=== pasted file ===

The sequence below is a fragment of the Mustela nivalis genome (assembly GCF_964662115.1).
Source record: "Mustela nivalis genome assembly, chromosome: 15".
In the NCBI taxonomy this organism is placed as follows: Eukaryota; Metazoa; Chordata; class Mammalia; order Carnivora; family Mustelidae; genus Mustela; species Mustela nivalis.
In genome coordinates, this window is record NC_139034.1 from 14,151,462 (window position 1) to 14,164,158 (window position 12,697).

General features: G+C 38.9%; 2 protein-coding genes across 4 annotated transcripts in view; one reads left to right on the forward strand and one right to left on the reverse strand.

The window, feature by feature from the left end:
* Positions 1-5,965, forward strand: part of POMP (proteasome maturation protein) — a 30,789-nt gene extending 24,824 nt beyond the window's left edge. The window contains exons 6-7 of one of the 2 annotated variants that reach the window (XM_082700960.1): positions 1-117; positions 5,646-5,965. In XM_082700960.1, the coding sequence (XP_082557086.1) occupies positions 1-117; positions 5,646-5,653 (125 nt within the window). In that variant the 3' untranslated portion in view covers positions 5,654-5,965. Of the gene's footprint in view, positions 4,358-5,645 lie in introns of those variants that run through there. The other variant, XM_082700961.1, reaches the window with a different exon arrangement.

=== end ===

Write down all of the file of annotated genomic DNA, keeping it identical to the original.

The sequence below is a fragment of the Mustela nivalis genome (assembly GCF_964662115.1).
Source record: "Mustela nivalis genome assembly, chromosome: 15".
In the NCBI taxonomy this organism is placed as follows: Eukaryota; Metazoa; Chordata; class Mammalia; order Carnivora; family Mustelidae; genus Mustela; species Mustela nivalis.
In genome coordinates, this window is record NC_139034.1 from 14,151,462 (window position 1) to 14,164,158 (window position 12,697).

General features: G+C 38.9%; 2 protein-coding genes across 4 annotated transcripts in view; one reads left to right on the forward strand and one right to left on the reverse strand.

The window, feature by feature from the left end:
* Positions 1-5,965, forward strand: part of POMP (proteasome maturation protein) — a 30,789-nt gene extending 24,824 nt beyond the window's left edge. The window contains exons 6-7 of one of the 2 annotated variants that reach the window (XM_082700960.1): positions 1-117; positions 5,646-5,965. In XM_082700960.1, the coding sequence (XP_082557086.1) occupies positions 1-117; positions 5,646-5,653 (125 nt within the window). In that variant the 3' untranslated portion in view covers positions 5,654-5,965. Of the gene's footprint in view, positions 4,358-5,645 lie in introns of those variants that run through there. The other variant, XM_082700961.1, reaches the window with a different exon arrangement.